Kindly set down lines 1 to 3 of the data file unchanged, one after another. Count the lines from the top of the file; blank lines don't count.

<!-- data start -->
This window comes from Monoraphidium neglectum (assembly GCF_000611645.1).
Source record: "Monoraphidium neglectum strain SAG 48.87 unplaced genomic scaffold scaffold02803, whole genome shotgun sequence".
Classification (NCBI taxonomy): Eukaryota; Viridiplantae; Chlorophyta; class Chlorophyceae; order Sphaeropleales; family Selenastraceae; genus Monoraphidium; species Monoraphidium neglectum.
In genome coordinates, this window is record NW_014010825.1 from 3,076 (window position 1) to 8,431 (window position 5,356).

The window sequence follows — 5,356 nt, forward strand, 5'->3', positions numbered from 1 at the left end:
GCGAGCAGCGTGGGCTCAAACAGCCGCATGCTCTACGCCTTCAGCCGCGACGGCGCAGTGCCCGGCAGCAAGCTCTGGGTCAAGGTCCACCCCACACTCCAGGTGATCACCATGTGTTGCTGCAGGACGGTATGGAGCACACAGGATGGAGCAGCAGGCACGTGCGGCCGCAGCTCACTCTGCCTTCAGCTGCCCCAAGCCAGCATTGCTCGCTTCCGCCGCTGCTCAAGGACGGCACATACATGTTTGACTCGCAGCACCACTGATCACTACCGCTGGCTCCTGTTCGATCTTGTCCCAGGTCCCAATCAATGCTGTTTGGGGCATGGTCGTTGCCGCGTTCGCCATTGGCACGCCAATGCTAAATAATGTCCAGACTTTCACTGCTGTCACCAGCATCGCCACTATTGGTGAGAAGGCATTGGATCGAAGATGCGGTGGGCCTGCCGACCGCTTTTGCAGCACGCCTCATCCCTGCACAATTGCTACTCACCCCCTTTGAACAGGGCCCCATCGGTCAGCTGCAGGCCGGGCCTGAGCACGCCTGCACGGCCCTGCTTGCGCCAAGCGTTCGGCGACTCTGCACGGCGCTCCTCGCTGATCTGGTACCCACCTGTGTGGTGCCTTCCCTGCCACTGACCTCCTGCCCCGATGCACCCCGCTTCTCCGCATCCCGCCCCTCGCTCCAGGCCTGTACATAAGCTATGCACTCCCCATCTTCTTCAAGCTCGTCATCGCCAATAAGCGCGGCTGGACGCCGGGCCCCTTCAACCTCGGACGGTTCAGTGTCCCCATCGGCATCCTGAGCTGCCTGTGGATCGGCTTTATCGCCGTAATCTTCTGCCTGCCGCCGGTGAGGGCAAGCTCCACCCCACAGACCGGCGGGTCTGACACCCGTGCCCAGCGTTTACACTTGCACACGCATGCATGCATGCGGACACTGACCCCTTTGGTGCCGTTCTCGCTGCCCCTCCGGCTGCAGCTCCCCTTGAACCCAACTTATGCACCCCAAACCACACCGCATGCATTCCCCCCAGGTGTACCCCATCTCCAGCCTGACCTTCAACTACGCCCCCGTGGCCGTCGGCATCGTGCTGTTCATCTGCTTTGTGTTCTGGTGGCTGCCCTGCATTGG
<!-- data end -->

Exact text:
This window comes from Monoraphidium neglectum (assembly GCF_000611645.1).
Source record: "Monoraphidium neglectum strain SAG 48.87 unplaced genomic scaffold scaffold02803, whole genome shotgun sequence".
Classification (NCBI taxonomy): Eukaryota; Viridiplantae; Chlorophyta; class Chlorophyceae; order Sphaeropleales; family Selenastraceae; genus Monoraphidium; species Monoraphidium neglectum.